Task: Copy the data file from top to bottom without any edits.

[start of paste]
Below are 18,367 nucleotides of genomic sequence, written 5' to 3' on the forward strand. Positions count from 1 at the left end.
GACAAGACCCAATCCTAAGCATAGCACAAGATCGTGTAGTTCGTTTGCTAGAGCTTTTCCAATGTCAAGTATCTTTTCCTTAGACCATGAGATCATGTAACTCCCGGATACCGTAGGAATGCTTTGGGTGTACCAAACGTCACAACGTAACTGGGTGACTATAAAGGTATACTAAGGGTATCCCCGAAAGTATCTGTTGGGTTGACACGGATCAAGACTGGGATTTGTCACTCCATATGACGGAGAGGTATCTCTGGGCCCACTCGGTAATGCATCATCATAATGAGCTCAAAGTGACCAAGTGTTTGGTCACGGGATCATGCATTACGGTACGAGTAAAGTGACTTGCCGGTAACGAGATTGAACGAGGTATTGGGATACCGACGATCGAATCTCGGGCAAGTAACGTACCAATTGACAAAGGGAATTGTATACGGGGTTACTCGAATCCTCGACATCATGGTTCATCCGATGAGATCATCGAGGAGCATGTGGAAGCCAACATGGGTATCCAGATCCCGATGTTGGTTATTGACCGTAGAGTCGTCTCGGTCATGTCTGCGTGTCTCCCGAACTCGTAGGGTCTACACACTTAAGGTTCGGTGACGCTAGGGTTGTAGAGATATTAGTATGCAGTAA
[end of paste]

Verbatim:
Below are 18,367 nucleotides of genomic sequence, written 5' to 3' on the forward strand. Positions count from 1 at the left end.
GACAAGACCCAATCCTAAGCATAGCACAAGATCGTGTAGTTCGTTTGCTAGAGCTTTTCCAATGTCAAGTATCTTTTCCTTAGACCATGAGATCATGTAACTCCCGGATACCGTAGGAATGCTTTGGGTGTACCAAACGTCACAACGTAACTGGGTGACTATAAAGGTATACTAAGGGTATCCCCGAAAGTATCTGTTGGGTTGACACGGATCAAGACTGGGATTTGTCACTCCATATGACGGAGAGGTATCTCTGGGCCCACTCGGTAATGCATCATCATAATGAGCTCAAAGTGACCAAGTGTTTGGTCACGGGATCATGCATTACGGTACGAGTAAAGTGACTTGCCGGTAACGAGATTGAACGAGGTATTGGGATACCGACGATCGAATCTCGGGCAAGTAACGTACCAATTGACAAAGGGAATTGTATACGGGGTTACTCGAATCCTCGACATCATGGTTCATCCGATGAGATCATCGAGGAGCATGTGGAAGCCAACATGGGTATCCAGATCCCGATGTTGGTTATTGACCGTAGAGTCGTCTCGGTCATGTCTGCGTGTCTCCCGAACTCGTAGGGTCTACACACTTAAGGTTCGGTGACGCTAGGGTTGTAGAGATATTAGTATGCAGTAA